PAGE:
From the evidence before the Court, the downfall of the copyright infringement claim arose because under Australian law, the US chapter of the HAMC never had Sundown execute a written assignment of the copyright in the DEATH HEAD logo to them. Accordingly, they were unable to provide a valid licence to the Australian chapter.
Under the Copyright Act 1968 (Cth) (the Act), subject to certain exceptions, if you develop any material expression of an idea (i.e. an artwork) then you will automatically own the copyright that subsists in that work. In this case, Sundown was the artist who created the drawing and therefore the copyright is automatically his under Australian law.
In order for the owner of the copyright to change (i.e. from Sundown to the HAMC) there must have been an assignment in writing vesting the legal ownership of the artwork to the US chapter of the HAMC. This wasn’t done.
Accordingly, HAMC AUS couldn’t be granted an exclusive licence for the copyright as it was never legally the copyright of the US chapter of the HAMC in the first instance.
What does that mean for you?
If you have ever or are currently in the process of hiring or commissioning anyone to develop an artwork, software platform or any material in which copyright will subsist, you must get a written agreement assigning the ownership to you or your company pursuant to Section 196 of the Act .
This can be done at any stage of the development process, but the earlier the better. Without this, you will at best have a beneficial right to use the copyright, which under Australian law is not enough to claim legal ownership of copyright.
Lifetime of Copyright Protection
In this case, it was found that Despite the US chapter of HAMC not owning the copyright, it’s still in existence and legally owned by Sundown. Pursuant to Section 34 of the Act, the duration of copyright in an original work will survive for 70 years after the calendar year in which the work was published or the author of the work dies, depending on the nature of the work and whether the identity of the author is known.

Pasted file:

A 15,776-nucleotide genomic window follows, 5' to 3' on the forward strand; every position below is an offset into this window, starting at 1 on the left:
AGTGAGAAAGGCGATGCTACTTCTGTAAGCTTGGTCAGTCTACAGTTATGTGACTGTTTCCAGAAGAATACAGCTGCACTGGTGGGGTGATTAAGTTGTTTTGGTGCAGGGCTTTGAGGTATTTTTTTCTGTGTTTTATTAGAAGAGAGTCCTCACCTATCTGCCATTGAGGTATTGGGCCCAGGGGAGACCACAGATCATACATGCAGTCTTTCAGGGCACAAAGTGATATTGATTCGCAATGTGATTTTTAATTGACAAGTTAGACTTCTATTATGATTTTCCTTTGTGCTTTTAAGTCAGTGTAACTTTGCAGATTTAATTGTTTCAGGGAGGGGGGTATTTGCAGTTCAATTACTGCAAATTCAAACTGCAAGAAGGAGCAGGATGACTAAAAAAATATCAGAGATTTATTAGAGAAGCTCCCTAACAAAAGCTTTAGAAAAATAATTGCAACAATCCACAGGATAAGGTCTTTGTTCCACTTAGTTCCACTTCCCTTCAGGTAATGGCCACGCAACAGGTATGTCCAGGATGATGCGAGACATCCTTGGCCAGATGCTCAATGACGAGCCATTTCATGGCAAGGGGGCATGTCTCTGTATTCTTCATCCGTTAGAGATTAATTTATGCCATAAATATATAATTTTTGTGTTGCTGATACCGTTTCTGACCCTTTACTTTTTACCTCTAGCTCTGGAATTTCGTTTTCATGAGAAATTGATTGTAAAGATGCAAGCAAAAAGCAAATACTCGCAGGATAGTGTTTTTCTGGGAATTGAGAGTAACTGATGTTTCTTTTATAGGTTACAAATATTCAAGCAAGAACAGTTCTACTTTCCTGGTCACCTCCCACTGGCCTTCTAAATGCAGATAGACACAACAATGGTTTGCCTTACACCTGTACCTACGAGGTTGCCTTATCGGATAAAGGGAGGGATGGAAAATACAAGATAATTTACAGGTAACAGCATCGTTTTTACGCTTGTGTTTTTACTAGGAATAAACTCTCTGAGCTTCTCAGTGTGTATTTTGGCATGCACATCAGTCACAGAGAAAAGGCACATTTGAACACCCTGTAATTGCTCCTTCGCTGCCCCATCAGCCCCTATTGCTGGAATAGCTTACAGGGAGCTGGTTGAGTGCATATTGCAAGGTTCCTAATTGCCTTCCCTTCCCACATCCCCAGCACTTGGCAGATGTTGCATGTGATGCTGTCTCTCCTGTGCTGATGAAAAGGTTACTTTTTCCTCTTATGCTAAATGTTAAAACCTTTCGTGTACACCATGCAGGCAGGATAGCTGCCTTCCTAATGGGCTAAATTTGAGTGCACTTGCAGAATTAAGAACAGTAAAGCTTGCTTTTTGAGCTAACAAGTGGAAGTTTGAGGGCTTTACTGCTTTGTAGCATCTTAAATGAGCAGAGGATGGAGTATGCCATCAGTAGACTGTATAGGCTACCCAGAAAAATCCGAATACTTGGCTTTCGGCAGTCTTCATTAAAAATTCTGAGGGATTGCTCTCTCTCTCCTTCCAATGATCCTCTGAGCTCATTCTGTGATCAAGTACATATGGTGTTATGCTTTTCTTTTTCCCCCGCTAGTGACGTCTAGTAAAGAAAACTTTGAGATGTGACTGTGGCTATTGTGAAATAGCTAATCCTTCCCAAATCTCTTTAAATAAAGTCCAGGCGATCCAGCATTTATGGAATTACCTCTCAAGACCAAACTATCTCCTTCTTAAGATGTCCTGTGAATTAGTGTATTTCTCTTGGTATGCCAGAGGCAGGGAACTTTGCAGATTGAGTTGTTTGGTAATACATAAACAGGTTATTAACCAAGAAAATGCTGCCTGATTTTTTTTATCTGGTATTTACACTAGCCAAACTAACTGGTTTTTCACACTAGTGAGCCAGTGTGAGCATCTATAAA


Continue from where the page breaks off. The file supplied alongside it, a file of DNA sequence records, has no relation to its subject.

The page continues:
In Australia, any anonymous work created before 1955 is no longer subject to copyright as it was created before the duration of copyright was extended to 70 years.
Could Redbubble have been found liable for copyright infringement?
If HAMC AUS owned the copyright that subsisted in the artworks (or the US Chapter did and granted an effective exclusive license to HMAC AUS), Redbubble is likely to have been found liable for copyright infringement.
Although Redbubble was not the original author of the artwork published on its website, its business model gives it complete control over the supply of the goods and the moderation of its website.
Additionally, it was demonstrated by Hells Angel’s legal counsel that there were steps Redbubble could have taken to avoid the uploading of the infringing images, which it chose not to take.
Due to Redbubble’s business model and the actions/omissions it voluntarily undertook, it was indicated by Greenwood J that Redbubble (and similar service providers) should bear the responsibility not to supply products that infringed copyright and also bear the responsibility to censor its website to prevent future copyright infringement.